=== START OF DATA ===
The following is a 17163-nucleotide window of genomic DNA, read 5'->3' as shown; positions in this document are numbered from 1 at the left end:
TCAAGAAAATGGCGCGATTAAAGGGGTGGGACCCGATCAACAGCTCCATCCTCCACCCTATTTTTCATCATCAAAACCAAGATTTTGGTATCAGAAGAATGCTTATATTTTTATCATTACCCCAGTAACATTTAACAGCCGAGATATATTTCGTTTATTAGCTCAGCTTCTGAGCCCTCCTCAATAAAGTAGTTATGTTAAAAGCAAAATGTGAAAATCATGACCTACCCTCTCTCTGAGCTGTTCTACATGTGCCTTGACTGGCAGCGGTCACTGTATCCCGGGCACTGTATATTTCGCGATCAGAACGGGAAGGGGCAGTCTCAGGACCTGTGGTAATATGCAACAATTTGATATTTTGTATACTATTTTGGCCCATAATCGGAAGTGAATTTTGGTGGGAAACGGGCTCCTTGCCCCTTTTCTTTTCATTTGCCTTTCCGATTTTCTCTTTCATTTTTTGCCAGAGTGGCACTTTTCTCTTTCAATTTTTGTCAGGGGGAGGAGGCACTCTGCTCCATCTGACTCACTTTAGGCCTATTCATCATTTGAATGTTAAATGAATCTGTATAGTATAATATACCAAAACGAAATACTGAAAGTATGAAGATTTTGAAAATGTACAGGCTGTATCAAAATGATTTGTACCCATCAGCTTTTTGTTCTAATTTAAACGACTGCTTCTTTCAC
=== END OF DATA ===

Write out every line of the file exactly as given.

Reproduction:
The following is a 17163-nucleotide window of genomic DNA, read 5'->3' as shown; positions in this document are numbered from 1 at the left end:
TCAAGAAAATGGCGCGATTAAAGGGGTGGGACCCGATCAACAGCTCCATCCTCCACCCTATTTTTCATCATCAAAACCAAGATTTTGGTATCAGAAGAATGCTTATATTTTTATCATTACCCCAGTAACATTTAACAGCCGAGATATATTTCGTTTATTAGCTCAGCTTCTGAGCCCTCCTCAATAAAGTAGTTATGTTAAAAGCAAAATGTGAAAATCATGACCTACCCTCTCTCTGAGCTGTTCTACATGTGCCTTGACTGGCAGCGGTCACTGTATCCCGGGCACTGTATATTTCGCGATCAGAACGGGAAGGGGCAGTCTCAGGACCTGTGGTAATATGCAACAATTTGATATTTTGTATACTATTTTGGCCCATAATCGGAAGTGAATTTTGGTGGGAAACGGGCTCCTTGCCCCTTTTCTTTTCATTTGCCTTTCCGATTTTCTCTTTCATTTTTTGCCAGAGTGGCACTTTTCTCTTTCAATTTTTGTCAGGGGGAGGAGGCACTCTGCTCCATCTGACTCACTTTAGGCCTATTCATCATTTGAATGTTAAATGAATCTGTATAGTATAATATACCAAAACGAAATACTGAAAGTATGAAGATTTTGAAAATGTACAGGCTGTATCAAAATGATTTGTACCCATCAGCTTTTTGTTCTAATTTAAACGACTGCTTCTTTCAC